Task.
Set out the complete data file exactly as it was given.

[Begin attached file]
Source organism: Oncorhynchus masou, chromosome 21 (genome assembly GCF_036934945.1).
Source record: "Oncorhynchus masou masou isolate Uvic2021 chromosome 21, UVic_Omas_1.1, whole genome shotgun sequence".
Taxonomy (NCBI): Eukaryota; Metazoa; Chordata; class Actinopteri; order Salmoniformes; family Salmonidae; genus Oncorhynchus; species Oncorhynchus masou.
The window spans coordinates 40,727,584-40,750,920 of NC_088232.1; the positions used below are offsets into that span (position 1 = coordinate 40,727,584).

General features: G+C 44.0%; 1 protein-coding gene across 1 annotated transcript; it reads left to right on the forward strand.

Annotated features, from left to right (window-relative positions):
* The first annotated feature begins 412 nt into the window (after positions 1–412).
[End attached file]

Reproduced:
Source organism: Oncorhynchus masou, chromosome 21 (genome assembly GCF_036934945.1).
Source record: "Oncorhynchus masou masou isolate Uvic2021 chromosome 21, UVic_Omas_1.1, whole genome shotgun sequence".
Taxonomy (NCBI): Eukaryota; Metazoa; Chordata; class Actinopteri; order Salmoniformes; family Salmonidae; genus Oncorhynchus; species Oncorhynchus masou.
The window spans coordinates 40,727,584-40,750,920 of NC_088232.1; the positions used below are offsets into that span (position 1 = coordinate 40,727,584).

General features: G+C 44.0%; 1 protein-coding gene across 1 annotated transcript; it reads left to right on the forward strand.

Annotated features, from left to right (window-relative positions):
* The first annotated feature begins 412 nt into the window (after positions 1–412).